Use a capo to turn your guitar into a transposing isntrument

A guitar capo helps with instument transposition and can ultimately help you create better fingerstyle arrangements. By using a capo, you can avoid playing in awkward keys on the guitar. However there are some disadvantages to this approach, which we will discuss in this article.

What A Capo Does

The capo shortens the length of the guitar neck, raising the pitch of the guitar. You can lower the pitch of the guitar by loosening the strings, or you can do the opposite and raise the pitch of the guitar by using a capo.

Since the strings are tighter, the timbre of the instrument is changed slightly: the guitar will sound brighter.  You will also enjoy the added response of slightly tighter strings when the capo is used in higher positions.

What Is A Guitar Capo Used For?

Placing a guitar capo on a higher numbered fret will raise the pitch of the guitar. You can turn your guitar into a transposing instrument by using a guitar capo.

This means that the chord C major will sound in a higher key when fretted on a guitar with a capo.

How does a Capo work?

When a capo is placed on a fret of the guitar, it effectively shortens the length of the strings, raising their pitch. The specific interval that the capo transposes the strings depends on the fret that it is placed on.

Look at the following transposition chart to determine how the capo affects the pitch of the guitar.

Fret Number Transposition Interval C Chord Sounds
1st fret up ½ step (minor second) D♭
2nd fret up a whole step (major second) D
3rd fret up 1½ steps (minor third) E♭
4th fret up 2 steps (major third) E
5th fret up 2½ steps (perfect fourth) F
6th fret up 3 steps (augmented fourth/diminished fifth) F♯/G♭
7th fret up 3½ steps (perfect fifth) G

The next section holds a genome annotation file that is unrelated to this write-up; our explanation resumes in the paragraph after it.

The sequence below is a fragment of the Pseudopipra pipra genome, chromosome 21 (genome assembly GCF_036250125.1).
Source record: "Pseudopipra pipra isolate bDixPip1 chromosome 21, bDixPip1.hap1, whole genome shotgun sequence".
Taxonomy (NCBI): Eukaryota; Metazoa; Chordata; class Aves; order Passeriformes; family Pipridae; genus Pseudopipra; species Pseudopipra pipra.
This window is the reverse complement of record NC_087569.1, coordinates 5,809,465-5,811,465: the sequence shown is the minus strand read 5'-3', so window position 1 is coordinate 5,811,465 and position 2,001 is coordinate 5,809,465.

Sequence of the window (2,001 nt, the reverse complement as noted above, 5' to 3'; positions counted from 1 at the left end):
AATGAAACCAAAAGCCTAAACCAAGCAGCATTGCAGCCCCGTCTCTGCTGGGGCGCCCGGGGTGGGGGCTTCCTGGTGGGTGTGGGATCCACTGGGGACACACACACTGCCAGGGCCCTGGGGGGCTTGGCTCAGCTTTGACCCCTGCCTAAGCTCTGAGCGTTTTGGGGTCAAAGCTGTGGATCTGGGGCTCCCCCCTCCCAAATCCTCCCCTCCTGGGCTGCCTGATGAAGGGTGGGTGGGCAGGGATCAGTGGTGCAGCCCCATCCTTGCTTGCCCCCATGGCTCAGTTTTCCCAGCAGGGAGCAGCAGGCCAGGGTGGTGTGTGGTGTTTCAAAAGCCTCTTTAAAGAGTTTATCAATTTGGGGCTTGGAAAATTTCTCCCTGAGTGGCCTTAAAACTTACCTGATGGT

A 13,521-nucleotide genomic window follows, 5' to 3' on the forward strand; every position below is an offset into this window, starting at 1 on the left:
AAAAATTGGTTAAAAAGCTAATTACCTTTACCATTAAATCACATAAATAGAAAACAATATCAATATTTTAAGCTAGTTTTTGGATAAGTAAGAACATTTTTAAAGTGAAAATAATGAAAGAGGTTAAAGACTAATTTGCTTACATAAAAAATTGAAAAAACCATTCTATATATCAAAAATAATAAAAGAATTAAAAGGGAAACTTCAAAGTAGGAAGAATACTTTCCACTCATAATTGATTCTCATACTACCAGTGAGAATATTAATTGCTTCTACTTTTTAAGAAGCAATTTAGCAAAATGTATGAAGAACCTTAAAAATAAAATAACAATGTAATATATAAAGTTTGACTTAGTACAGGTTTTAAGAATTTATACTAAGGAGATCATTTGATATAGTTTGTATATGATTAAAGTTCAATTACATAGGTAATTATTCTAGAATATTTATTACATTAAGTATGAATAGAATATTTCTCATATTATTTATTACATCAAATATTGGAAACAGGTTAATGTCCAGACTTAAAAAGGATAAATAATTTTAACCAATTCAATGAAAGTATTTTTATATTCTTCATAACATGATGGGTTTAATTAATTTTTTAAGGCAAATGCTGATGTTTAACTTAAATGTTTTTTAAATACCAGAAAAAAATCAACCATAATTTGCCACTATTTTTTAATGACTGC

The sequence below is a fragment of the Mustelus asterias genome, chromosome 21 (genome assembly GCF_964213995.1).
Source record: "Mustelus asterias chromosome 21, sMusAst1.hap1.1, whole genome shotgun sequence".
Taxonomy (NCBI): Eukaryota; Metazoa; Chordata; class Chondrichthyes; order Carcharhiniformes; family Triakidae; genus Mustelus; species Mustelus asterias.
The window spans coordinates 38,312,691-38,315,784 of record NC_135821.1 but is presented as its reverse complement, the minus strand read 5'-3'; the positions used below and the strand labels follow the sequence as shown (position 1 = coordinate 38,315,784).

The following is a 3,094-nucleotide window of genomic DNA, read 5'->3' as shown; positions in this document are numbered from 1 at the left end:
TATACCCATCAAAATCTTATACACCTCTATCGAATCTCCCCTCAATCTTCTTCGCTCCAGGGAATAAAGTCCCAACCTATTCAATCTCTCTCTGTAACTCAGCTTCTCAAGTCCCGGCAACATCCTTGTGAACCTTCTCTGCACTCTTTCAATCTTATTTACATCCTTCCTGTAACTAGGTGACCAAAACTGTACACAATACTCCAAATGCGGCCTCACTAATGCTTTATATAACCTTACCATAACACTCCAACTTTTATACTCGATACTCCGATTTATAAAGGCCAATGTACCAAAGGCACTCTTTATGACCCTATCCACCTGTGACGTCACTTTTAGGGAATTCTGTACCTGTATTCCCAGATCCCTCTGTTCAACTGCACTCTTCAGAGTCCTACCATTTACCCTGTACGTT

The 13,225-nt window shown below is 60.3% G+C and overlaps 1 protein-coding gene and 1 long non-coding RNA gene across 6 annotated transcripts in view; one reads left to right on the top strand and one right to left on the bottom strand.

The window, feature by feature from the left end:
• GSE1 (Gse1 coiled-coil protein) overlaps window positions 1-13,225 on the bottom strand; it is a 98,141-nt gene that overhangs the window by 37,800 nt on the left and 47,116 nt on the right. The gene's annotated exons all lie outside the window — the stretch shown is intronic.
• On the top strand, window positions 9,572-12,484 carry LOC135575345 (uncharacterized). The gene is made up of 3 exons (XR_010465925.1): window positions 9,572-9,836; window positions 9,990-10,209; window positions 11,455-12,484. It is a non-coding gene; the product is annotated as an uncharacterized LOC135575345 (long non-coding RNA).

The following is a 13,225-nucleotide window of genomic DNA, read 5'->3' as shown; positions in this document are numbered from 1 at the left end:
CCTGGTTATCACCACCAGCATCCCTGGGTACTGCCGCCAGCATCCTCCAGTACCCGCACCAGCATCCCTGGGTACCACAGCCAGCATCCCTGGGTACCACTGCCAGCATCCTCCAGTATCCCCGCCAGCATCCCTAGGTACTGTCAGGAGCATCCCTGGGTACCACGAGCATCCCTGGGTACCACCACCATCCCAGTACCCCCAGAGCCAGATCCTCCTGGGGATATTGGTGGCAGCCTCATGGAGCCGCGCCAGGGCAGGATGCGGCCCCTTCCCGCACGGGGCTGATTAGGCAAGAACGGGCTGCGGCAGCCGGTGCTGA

8th fret up 4 steps (minor sixth) A♭
9th fret up 4½ steps (major sixth) A

Capo Transposition Example: The B Minor Chord

For example, if I place my capo on the second fret and play a B minor chord, the resulting sound will be C sharp minor.

Fig. 1 This is a B minor chord which produces the pitches of the chord C Sharp Minor.

The advantage of using a different key

Transposition means  you can create an arrangement of a song in a ‘difficult’ key (i.e. a key that requires a lot of barre chords) and transpose into an easier key on the guitar.  The easy keys are those which use lots of open strings, such as C Major, G Major and D Major.

The Guitar Becomes a Transposing Instrument with a Capo

Remember that when reading tablatures intended for a guitar with a capo, the capo takes the place of the nut or fret number 0.

If you place the capo on the fifth fret, the sixth fret now becomes the first fret, the seventh fret is now the second fret; etc.  

Playing In Higher Positions Makes the Fretting Hand Easier

There are other advantages to using a capo on the guitar beyond changing the timbre and the pitch. By placing a capo in a higher fret (beyond the fourth fret), means that you will be playing in higher positions.

Fig. 2 The Capo makes playing in higher positions easier.

Stretches are smaller in higher positions on the guitar.

Therefore, stretches are now available to you which normally cannot be done in the lower positions.

It’s much easier to stretch from the first fret on the sixth string to the fifth fret on the first string when the capo is on the fourth fret, for example.

Some of the disadvantages of the capo

By using a capo, you will lose access to the low pitches on your guitar. Some guitarists have preferred to retain access to the low open strings by using “half capos” but this presents other fingering challenges.